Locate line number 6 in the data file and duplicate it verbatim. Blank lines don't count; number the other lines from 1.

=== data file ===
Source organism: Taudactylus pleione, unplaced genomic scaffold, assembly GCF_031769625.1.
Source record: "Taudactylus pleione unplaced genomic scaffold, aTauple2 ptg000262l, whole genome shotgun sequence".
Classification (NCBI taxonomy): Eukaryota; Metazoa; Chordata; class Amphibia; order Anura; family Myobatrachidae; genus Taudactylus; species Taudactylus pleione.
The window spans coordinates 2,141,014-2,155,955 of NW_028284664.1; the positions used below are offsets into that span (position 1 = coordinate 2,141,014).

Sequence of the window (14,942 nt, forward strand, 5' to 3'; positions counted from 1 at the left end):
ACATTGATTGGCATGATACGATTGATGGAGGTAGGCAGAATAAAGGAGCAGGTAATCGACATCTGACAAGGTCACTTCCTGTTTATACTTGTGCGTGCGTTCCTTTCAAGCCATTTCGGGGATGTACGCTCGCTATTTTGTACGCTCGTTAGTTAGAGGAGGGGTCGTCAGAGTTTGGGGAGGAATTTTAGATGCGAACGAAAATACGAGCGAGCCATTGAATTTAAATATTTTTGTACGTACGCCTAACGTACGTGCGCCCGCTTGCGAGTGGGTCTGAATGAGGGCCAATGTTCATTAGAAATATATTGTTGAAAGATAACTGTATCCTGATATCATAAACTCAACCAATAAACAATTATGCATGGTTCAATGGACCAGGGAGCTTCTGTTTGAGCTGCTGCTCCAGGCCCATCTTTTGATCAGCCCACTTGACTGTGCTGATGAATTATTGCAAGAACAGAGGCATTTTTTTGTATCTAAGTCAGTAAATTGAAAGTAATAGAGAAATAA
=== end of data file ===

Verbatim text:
ACATTGATTGGCATGATACGATTGATGGAGGTAGGCAGAATAAAGGAGCAGGTAATCGACATCTGACAAGGTCACTTCCTGTTTATACTTGTGCGTGCGTTCCTTTCAAGCCATTTCGGGGATGTACGCTCGCTATTTTGTACGCTCGTTAGTTAGAGGAGGGGTCGTCAGAGTTTGGGGAGGAATTTTAGATGCGAACGAAAATACGAGCGAGCCATTGAATTTAAATATTTTTGTACGTACGCCTAACGTACGTGCGCCCGCTTGCGAGTGGGTCTGAATGAGGGCCAATGTTCATTAGAAATATATTGTTGAAAGATAACTGTATCCTGATATCATAAACTCAACCAATAAACAATTATGCATGGTTCAATGGACCAGGGAGCTTCTGTTTGAGCTGCTGCTCCAGGCCCATCTTTTGATCAGCCCACTTGACTGTGCTGATGAATTATTGCAAGAACAGAGGCATTTTTTTGTATCTAAGTCAGTAAATTGAAAGTAATAGAGAAATAA